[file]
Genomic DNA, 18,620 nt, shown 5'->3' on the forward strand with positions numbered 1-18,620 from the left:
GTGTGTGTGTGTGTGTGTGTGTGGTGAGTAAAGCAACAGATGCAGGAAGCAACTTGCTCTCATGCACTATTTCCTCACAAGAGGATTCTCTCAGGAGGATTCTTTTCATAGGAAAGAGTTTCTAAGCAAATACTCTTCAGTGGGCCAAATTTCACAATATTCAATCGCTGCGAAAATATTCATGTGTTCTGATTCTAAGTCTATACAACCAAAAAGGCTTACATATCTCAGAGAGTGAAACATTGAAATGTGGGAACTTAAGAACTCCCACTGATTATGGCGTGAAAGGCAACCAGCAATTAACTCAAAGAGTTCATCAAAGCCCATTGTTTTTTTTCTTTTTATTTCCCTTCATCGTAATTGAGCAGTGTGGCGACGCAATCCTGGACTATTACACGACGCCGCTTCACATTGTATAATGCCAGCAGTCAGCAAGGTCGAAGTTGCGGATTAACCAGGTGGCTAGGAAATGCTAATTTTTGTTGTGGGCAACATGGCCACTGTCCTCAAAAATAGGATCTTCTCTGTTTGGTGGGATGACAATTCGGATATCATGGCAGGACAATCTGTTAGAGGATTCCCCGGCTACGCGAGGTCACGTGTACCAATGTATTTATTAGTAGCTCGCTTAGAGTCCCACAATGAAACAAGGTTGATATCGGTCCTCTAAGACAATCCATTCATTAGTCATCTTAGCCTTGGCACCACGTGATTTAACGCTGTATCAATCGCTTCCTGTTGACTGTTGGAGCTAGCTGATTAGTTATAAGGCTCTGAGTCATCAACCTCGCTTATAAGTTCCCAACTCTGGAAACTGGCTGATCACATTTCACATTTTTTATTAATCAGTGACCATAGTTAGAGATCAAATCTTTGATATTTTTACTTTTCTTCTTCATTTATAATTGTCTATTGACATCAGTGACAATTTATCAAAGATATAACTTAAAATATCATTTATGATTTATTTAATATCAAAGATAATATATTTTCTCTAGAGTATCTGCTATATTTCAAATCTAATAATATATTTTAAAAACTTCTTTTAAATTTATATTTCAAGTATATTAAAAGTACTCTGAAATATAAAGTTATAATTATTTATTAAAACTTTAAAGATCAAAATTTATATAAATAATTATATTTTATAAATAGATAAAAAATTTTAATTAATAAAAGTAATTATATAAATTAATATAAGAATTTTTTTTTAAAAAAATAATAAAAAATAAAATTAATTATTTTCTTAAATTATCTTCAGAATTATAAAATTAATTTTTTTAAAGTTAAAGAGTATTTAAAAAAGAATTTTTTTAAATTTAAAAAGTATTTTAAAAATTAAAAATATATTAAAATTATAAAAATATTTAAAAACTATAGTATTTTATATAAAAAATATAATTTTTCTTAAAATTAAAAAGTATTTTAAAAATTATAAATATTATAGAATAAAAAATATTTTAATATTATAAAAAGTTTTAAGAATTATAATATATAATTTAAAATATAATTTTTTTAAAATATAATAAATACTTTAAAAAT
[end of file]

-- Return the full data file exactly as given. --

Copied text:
Genomic DNA, 18,620 nt, shown 5'->3' on the forward strand with positions numbered 1-18,620 from the left:
GTGTGTGTGTGTGTGTGTGTGTGGTGAGTAAAGCAACAGATGCAGGAAGCAACTTGCTCTCATGCACTATTTCCTCACAAGAGGATTCTCTCAGGAGGATTCTTTTCATAGGAAAGAGTTTCTAAGCAAATACTCTTCAGTGGGCCAAATTTCACAATATTCAATCGCTGCGAAAATATTCATGTGTTCTGATTCTAAGTCTATACAACCAAAAAGGCTTACATATCTCAGAGAGTGAAACATTGAAATGTGGGAACTTAAGAACTCCCACTGATTATGGCGTGAAAGGCAACCAGCAATTAACTCAAAGAGTTCATCAAAGCCCATTGTTTTTTTTCTTTTTATTTCCCTTCATCGTAATTGAGCAGTGTGGCGACGCAATCCTGGACTATTACACGACGCCGCTTCACATTGTATAATGCCAGCAGTCAGCAAGGTCGAAGTTGCGGATTAACCAGGTGGCTAGGAAATGCTAATTTTTGTTGTGGGCAACATGGCCACTGTCCTCAAAAATAGGATCTTCTCTGTTTGGTGGGATGACAATTCGGATATCATGGCAGGACAATCTGTTAGAGGATTCCCCGGCTACGCGAGGTCACGTGTACCAATGTATTTATTAGTAGCTCGCTTAGAGTCCCACAATGAAACAAGGTTGATATCGGTCCTCTAAGACAATCCATTCATTAGTCATCTTAGCCTTGGCACCACGTGATTTAACGCTGTATCAATCGCTTCCTGTTGACTGTTGGAGCTAGCTGATTAGTTATAAGGCTCTGAGTCATCAACCTCGCTTATAAGTTCCCAACTCTGGAAACTGGCTGATCACATTTCACATTTTTTATTAATCAGTGACCATAGTTAGAGATCAAATCTTTGATATTTTTACTTTTCTTCTTCATTTATAATTGTCTATTGACATCAGTGACAATTTATCAAAGATATAACTTAAAATATCATTTATGATTTATTTAATATCAAAGATAATATATTTTCTCTAGAGTATCTGCTATATTTCAAATCTAATAATATATTTTAAAAACTTCTTTTAAATTTATATTTCAAGTATATTAAAAGTACTCTGAAATATAAAGTTATAATTATTTATTAAAACTTTAAAGATCAAAATTTATATAAATAATTATATTTTATAAATAGATAAAAAATTTTAATTAATAAAAGTAATTATATAAATTAATATAAGAATTTTTTTTTAAAAAAATAATAAAAAATAAAATTAATTATTTTCTTAAATTATCTTCAGAATTATAAAATTAATTTTTTTAAAGTTAAAGAGTATTTAAAAAAGAATTTTTTTAAATTTAAAAAGTATTTTAAAAATTAAAAATATATTAAAATTATAAAAATATTTAAAAACTATAGTATTTTATATAAAAAATATAATTTTTCTTAAAATTAAAAAGTATTTTAAAAATTATAAATATTATAGAATAAAAAATATTTTAATATTATAAAAAGTTTTAAGAATTATAATATATAATTTAAAATATAATTTTTTTAAAATATAATAAATACTTTAAAAAT